Principles of Nature: towards a new visual language
© copyright 20032008 Wayne Roberts. All rights reserved.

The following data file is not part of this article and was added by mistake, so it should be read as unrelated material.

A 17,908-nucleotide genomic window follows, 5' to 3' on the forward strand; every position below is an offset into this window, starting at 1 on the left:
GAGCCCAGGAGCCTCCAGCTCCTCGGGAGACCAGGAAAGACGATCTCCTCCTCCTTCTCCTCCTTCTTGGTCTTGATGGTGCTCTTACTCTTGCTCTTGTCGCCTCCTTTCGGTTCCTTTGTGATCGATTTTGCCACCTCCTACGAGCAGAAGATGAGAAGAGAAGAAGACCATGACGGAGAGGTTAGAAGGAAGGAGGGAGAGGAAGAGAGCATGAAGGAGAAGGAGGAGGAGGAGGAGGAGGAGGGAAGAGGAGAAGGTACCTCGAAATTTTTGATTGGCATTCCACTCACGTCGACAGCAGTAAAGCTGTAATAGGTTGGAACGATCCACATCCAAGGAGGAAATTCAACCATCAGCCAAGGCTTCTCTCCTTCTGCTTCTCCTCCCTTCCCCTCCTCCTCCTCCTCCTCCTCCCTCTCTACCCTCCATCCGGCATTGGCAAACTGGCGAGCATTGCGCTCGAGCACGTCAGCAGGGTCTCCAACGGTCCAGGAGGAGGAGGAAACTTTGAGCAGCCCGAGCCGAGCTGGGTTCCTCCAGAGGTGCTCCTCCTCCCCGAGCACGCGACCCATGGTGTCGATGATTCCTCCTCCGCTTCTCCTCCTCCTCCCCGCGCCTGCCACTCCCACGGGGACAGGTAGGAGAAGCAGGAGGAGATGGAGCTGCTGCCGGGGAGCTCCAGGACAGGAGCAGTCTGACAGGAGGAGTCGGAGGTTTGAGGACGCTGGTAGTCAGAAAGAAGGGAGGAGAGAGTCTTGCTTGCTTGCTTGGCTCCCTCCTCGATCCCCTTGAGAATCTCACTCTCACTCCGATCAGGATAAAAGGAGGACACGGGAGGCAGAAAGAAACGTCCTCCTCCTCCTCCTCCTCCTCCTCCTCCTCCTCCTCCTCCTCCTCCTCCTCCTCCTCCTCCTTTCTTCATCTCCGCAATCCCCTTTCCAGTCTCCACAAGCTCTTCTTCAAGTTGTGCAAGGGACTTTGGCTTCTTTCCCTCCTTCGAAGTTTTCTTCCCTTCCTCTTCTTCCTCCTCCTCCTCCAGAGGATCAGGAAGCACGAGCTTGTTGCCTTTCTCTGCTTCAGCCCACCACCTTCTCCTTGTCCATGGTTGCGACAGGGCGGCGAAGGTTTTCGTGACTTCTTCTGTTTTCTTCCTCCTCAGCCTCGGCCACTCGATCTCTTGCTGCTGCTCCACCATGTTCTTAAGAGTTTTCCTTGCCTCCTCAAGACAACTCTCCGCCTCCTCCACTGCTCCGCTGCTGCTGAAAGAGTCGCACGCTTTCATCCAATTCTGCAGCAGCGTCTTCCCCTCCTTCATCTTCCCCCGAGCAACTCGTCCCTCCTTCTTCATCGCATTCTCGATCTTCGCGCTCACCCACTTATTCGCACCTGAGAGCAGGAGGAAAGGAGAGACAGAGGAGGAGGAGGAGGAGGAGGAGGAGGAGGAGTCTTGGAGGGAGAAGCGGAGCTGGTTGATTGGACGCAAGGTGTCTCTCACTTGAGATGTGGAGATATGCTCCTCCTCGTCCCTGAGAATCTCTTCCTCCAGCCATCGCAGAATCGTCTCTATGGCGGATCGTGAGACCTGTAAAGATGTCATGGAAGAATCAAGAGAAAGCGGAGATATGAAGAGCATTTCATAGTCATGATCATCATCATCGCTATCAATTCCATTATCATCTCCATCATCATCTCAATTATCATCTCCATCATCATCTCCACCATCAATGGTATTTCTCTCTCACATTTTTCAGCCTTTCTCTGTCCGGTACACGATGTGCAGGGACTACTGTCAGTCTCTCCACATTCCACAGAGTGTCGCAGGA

Introduction to the equitriangular unit of area (the etu)This web page is quoted from the author's book Principles of nature; towards a new visual language, WA Roberts P/L Canberra. 2003.pp. 108109 [Used with permission of the author] ~ slightly edited/reformatted for the web. Let an etu be a specific but relative unit of area: Its absolute value may change, but it is defined to be always the area of an equilateral triangle of unitary side length. Thus if the area of an equilateral triangle is defined to be 1^{2} etu, or more simply as 1 etu (i.e. 1 x 1, a unit of area), then its sidelength is, by the same definition, 1 unit (i.e. one unit of length). The reverse is also true: If an equilateral triangle has sides of length 1 unit, its area is by definition, 1 etu.* ...for the time being, we shall refer to the new unit as an ‘etu’ in order to differentiate it from p^{2} numbers in square form (or for that matter, those of hexagonal form, etc). The important point here is that units are related to other units, and, more particularly, that 'harmonics' exist as much in the field of mathematics and geometry as in music. Certain units 'mark out' resonances in the 'population of numbers and geometries'. (The beautiful connections and resonances will become apparent as we enter through this gateway).